Bowfin is the only living species of a once widespread family of primitive bony fishes. It is found only in eastern North America, although extinct relatives were present in Europe and Asia as well, based on fossil evidence. Bowfin are easily recognized by their torpedo shaped body, asymmetrical rounded tail, long dorsal fin and a black eyespot at the base of the tail. Their most distinctive feature is a heavy plate between the lower jaw. In New York it is found in slow-water, weedy areas in large streams and in lakes. It occurs in most drainages in the state, but populations are widely separated and relatively small. It is native to New York, although it is likely that it has been introduced in drainages in the southern part of the state.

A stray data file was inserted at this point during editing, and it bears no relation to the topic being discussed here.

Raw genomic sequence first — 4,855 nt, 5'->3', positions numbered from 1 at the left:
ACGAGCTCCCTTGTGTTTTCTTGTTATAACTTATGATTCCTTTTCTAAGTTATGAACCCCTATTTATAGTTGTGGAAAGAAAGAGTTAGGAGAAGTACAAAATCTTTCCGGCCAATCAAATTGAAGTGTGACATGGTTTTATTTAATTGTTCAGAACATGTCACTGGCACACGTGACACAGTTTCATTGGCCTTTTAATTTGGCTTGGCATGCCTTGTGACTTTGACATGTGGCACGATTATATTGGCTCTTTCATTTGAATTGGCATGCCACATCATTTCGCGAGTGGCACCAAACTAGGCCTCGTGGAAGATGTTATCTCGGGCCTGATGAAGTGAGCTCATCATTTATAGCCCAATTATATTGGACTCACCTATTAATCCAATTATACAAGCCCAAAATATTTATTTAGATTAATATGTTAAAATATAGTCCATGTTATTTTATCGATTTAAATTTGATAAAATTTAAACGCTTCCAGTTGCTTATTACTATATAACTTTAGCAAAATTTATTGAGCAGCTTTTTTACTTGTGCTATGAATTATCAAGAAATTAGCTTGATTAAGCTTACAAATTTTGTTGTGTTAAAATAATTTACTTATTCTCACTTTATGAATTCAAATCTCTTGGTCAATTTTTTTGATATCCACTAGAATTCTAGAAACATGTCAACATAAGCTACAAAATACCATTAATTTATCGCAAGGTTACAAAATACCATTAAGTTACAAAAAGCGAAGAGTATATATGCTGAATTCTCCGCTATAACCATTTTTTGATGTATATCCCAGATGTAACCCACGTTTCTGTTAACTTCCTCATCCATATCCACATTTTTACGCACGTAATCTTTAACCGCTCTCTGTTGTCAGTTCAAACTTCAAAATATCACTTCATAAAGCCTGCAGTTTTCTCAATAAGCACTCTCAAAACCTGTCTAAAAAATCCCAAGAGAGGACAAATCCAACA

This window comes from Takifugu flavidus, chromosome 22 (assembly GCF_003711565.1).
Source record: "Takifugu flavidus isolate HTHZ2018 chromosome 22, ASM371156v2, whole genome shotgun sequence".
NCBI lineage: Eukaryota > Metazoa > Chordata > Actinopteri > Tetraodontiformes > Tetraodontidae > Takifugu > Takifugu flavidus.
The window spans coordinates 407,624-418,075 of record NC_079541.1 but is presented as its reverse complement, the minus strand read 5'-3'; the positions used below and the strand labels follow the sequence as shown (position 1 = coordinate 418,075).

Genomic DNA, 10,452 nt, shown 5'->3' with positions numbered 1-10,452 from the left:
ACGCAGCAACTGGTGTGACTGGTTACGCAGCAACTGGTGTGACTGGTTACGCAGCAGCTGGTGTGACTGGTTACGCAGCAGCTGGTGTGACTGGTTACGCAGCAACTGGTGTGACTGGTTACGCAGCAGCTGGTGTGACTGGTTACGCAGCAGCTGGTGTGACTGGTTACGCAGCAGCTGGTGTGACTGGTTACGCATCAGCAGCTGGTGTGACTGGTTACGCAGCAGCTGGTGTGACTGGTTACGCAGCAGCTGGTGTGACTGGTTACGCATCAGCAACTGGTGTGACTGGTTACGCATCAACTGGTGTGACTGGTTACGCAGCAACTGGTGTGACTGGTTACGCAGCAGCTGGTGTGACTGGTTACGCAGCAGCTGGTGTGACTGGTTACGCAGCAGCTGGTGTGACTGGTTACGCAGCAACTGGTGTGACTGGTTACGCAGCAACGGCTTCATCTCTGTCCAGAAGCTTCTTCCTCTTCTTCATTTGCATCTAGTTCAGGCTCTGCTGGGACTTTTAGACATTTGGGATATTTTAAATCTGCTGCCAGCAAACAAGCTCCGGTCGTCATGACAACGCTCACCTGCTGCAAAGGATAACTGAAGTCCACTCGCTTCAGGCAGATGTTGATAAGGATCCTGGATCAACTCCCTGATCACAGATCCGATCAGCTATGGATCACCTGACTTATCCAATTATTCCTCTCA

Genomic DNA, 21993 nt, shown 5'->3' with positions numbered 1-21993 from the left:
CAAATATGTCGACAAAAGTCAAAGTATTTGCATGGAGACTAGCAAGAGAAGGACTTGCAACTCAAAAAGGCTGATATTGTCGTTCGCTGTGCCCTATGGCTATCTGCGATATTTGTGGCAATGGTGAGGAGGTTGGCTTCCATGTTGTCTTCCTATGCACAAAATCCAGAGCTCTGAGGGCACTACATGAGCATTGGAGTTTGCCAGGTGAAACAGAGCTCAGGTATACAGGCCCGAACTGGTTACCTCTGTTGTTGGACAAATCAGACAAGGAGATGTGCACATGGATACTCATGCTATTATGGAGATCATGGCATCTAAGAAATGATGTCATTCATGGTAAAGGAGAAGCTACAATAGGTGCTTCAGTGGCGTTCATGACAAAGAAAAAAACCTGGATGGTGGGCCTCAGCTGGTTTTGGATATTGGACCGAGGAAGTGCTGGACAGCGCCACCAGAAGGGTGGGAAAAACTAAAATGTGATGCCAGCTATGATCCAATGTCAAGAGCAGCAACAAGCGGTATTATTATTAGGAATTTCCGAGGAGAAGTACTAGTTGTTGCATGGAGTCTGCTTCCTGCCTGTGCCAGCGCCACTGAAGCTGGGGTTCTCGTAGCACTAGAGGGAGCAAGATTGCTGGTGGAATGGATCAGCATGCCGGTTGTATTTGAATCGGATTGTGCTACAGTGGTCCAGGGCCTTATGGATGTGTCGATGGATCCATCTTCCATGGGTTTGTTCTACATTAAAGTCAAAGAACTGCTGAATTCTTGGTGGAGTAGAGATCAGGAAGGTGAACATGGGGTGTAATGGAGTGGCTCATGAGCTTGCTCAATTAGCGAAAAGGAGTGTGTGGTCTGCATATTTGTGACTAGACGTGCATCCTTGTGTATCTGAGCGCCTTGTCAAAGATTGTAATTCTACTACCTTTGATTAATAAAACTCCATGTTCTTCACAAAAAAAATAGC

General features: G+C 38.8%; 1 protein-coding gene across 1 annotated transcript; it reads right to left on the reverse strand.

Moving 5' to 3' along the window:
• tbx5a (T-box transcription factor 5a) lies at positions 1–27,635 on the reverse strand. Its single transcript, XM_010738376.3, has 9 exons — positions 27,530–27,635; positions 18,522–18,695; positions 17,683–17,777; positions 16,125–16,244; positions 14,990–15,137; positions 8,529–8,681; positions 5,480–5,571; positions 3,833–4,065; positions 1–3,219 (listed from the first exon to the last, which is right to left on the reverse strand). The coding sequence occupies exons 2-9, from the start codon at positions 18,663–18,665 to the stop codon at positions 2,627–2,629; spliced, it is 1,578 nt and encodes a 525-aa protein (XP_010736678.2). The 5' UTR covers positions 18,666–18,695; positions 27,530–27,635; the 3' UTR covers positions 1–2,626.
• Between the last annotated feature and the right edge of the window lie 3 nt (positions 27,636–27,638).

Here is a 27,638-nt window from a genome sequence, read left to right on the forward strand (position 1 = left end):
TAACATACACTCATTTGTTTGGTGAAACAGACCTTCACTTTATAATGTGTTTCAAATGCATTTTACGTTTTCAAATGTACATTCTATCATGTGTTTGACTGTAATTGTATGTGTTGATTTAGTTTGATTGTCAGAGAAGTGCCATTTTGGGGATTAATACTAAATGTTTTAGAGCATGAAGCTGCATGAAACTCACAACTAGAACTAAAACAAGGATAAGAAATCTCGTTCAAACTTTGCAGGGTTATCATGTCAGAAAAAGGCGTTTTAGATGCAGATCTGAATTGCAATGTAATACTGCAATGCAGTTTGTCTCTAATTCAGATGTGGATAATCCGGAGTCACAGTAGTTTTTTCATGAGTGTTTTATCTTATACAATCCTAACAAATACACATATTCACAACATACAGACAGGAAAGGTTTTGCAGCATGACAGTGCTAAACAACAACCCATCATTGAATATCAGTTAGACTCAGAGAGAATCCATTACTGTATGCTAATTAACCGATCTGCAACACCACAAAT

Bowfin lives in vegetated parts of lowland lakes, and slow-moving lowland rivers and in bays of northern and western border waters. It is not native to the Delaware, Upper Hudson, Lower Hudson, Susquehanna and Long Island watersheds, although records from the latter two are few. Both frequency of catch and range have increased in recent years.